In Japan, no one will forget about the treaty — the Japanese will not forget about it themselves, and Russia will not be allowed to forget about it, and it does not matter who will be in the prime minister's chair — Abe or his followers. In Japan, since the 1950s, when the intention to sign the peace treaty between the countries was announced, a lot of premiers have been replaced, but no one has forgotten about it, although in fact, for Japan, the peace treaty is a pretext for peacefully obtaining the Northern territories, that is, a number of the Kuril Islands that passed to our country after the Second World War.

Didn't you think that Abe, and not his predecessors — Koizumi, for example, or Hashimoto, who often had contact with Yeltsin — was particularly active in the issue of concluding the treaty and wanting to get the Islands (if we can say so)?

We must understand that it's all about the entourage and the methods of solving the issue. For example, Junichiro Koizumi (Prime Minister of Japan in 2001-2006) took a firm position — to get all four islands of the Kuril Islands, and Abe, as it is believed, took a soft position — to get two islands. And in 2018, Abe and Putin agreed to base further negotiations on the 1956 Declaration on ending the war between the USSR and Japan, which states that our country must give two islands to Japan as a gesture of goodwill, but only after signing the peace treaty.

But the principled position of Japan has not changed — Abe expected to get two islands at the “first stage”, and then continue to negotiate and get the other two islands in the future.

Both Abe, and Koizumi, and many other prime ministers are really no different from each other — there is a difference only in rhetoric, and then you can remember that the first two terms Putin had not yet decided on the issue of the Kuril Islands, but in 2012, once again came to the presidency, he stated that Japan should seek a compromise, to avoid misunderstandings, and Abe seized on these words of the Russian president, strongly relying on Putin. It should be said that Abe and Putin have met 27 times since 2013 because Abe understood that only Putin can solve territorial issues in Russia — this was the fundamental difference between Abe and the other Japanese prime ministers.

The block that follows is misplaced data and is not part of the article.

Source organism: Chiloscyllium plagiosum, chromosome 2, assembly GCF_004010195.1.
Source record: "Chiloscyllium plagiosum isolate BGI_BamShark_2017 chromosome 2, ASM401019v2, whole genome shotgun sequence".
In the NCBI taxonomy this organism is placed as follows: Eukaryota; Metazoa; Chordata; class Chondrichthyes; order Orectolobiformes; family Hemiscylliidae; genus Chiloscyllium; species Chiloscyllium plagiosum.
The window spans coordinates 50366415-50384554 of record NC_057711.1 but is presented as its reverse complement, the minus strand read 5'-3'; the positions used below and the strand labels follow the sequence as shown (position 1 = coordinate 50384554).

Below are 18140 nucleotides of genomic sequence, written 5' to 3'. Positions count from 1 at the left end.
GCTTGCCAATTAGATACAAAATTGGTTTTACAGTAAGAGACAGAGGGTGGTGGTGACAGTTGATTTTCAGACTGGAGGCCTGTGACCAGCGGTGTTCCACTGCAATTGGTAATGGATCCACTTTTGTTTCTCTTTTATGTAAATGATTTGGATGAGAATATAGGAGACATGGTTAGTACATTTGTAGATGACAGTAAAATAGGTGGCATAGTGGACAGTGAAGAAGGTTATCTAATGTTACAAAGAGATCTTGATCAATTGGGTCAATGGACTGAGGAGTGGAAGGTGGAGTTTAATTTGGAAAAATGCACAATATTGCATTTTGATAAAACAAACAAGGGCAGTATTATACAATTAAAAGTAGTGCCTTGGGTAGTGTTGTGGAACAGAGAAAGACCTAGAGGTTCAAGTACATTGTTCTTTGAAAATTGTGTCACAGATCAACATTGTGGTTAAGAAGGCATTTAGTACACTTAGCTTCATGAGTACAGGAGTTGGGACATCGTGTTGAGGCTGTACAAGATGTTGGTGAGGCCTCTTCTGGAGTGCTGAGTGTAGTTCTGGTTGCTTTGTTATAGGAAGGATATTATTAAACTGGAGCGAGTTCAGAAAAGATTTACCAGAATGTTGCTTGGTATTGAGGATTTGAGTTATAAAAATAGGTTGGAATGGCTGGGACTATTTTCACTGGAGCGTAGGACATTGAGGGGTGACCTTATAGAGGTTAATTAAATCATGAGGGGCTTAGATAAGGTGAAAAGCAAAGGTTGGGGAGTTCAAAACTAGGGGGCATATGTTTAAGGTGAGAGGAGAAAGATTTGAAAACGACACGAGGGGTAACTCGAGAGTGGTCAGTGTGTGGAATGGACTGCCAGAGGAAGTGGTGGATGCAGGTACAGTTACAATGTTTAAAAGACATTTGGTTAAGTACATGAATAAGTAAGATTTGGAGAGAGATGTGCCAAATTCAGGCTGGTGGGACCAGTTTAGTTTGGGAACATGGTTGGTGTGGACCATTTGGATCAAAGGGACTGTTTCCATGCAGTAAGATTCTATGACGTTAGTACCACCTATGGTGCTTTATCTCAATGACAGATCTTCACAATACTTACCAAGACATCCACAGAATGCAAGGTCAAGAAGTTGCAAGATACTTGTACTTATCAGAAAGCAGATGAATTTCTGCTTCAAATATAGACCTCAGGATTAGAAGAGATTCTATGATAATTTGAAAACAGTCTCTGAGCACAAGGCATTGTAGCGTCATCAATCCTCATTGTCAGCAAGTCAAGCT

Junichiro Koizumi took a firm line — get all four islands of the Kuril Islands, and Abe (pictured) is believed to have taken a soft line — to get two islands

“The Japanese thought to help Russia with projects and investments and thought that Putin would appreciate them”

What strata in Japan are particularly in favour of the return of the islands? Nationalists? The intelligentsia?

I will proceed from the opposite — is there anyone in Japan who is in favour of giving up the islands and signing the peace treaty with Russia? There are no such layers in Japan.

Well, Abe said that the problem needs to be solved. Did he offer something qualitatively new in the approaches for this purpose?

I don't know how qualitative it was, but in 2016 Abe visited Putin in Sochi and offered the Russian president an eight-point plan for economic cooperation between the two countries in the Far East, and it was announced in the media that Abe offered Putin a new approach to solving the territorial problem and signing the peace treaty. At the initial stage, many people were puzzling over what this approach was, and then they realised — the approach was that the Japanese said — let's start working together economically, cooperation will create a favourable environment for resolving the territorial issue, but to call a spade a spade, the Japanese thought to help Russia with projects and investments and believed that Putin would evaluate them and make territorial concessions, but as you can see, this plan never worked out.

Moreover, no breakthrough in economic relations with Japan has been achieved over the past four years, even on the basis of this plan — no serious projects have been launched, the volume of trade with Japan has fallen by a third, Japanese investment in the Russian economy is meager, and Russian investment go not to the Japanese Islands but to offshore islands.

Do the parties lose a lot from the fact that the opportunities for cooperation in the economy are missed?

Of course, they are losing a lot — Russia would very much like to see the volume of Japanese investment in the country — in the much-needed energy sector, in the manufacturing industry, our country needs Japanese investment in urban infrastructure, in medicine. For example, we were told that on one of the streets of Voronezh, Japan wanted to put traffic lights that would avoid traffic jams, and in Khabarovsk, Japan was going to build a clinic with much-needed modern equipment, but in the end all this turned out to be just propaganda.